Urinary and bowel incontinence can be embarrassing, interfere with life, and lead to social anxiety or isolation. It can also affect your skinMany people with incontinence are in denial of how severe their problem is, or think they can control it. Unfortunately, by very definition, incontinence is an involuntary release â€“ meaning it cannot be controlled. Feeling this way toward incontinence is not managing it. And not managing it can lead to skin problems.
When skin stays wet due to urine or stool in contact with it, it can break down. Moisture isnâ€™t always damaging, but because of the pH of urine, damage can occur.
People suffering from incontinence must take care to keep their skin clean and dry. Unfortunately, accidents can happen while out and about, and incontinence undergarments can worsen skin irritation. This condition is called dermatitis, and can more specifically be called incontinence-associated dermatitis.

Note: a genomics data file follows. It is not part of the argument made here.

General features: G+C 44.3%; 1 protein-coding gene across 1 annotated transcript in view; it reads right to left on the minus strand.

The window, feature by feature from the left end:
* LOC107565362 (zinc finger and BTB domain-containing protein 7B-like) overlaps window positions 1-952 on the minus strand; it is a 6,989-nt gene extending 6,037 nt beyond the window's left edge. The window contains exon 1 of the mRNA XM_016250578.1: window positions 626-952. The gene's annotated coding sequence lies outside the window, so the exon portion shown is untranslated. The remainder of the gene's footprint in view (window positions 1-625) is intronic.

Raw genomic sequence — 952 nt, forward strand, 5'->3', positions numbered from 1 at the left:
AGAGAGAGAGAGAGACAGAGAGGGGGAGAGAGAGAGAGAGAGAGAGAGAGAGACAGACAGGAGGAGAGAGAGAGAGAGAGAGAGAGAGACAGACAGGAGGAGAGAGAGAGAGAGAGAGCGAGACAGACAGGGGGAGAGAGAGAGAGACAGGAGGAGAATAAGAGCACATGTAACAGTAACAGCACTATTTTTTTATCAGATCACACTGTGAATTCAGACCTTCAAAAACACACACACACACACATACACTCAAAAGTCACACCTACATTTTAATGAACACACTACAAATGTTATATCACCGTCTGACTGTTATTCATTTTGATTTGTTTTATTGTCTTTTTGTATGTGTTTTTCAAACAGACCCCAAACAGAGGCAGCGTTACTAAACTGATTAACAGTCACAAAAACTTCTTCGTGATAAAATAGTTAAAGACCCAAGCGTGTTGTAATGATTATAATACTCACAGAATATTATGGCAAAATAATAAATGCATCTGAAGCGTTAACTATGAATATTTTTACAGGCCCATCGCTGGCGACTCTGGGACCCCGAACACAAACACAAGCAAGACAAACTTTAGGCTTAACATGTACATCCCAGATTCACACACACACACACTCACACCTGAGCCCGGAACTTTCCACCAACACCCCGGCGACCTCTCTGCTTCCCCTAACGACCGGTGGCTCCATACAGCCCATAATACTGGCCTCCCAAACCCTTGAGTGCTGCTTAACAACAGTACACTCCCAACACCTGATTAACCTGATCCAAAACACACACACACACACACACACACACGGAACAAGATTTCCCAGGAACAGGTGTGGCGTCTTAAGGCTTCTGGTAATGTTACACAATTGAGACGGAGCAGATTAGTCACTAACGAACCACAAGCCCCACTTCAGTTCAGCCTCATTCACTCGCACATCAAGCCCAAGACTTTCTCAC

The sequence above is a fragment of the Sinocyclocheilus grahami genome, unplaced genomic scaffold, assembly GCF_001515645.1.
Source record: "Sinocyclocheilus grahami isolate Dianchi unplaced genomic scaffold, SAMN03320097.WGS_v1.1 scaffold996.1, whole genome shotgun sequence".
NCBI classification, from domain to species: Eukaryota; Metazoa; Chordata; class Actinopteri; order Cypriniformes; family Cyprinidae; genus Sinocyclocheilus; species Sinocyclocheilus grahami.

Skin just being wet is not damaging, but due to the pH level of urine, skin exposed to it can break down over time. Urine contains ammonia, which increases the pH of skin. Urine and stool matter on skin can lead to bacterial infections. They can also cause fungal infections.Â Wearing incontinence undergarments, whether for urinary or bowel incontinence, can make skin irritation worse.
There are many skin products available to remedy these skin issues. There are moisture barrier lotions, ointments and powders. There are also prescription topical solutions. It is important to be sure to change incontinence undergarments frequently and keep all sensitive areas dry and clean, using a non-irritating cleanser. The most important aspect of incontinence skincare is staying dry.
Wearing incontinence undergarments is a good short-term solution but in the long term, the root of the problem needs to be treated â€“ and it can be treated. If you or a loved one are suffering from incontinence,Â contact usÂ or call our discreet, dedicated Medical Concierge at 800-771-1953. We offer individualized treatment plans.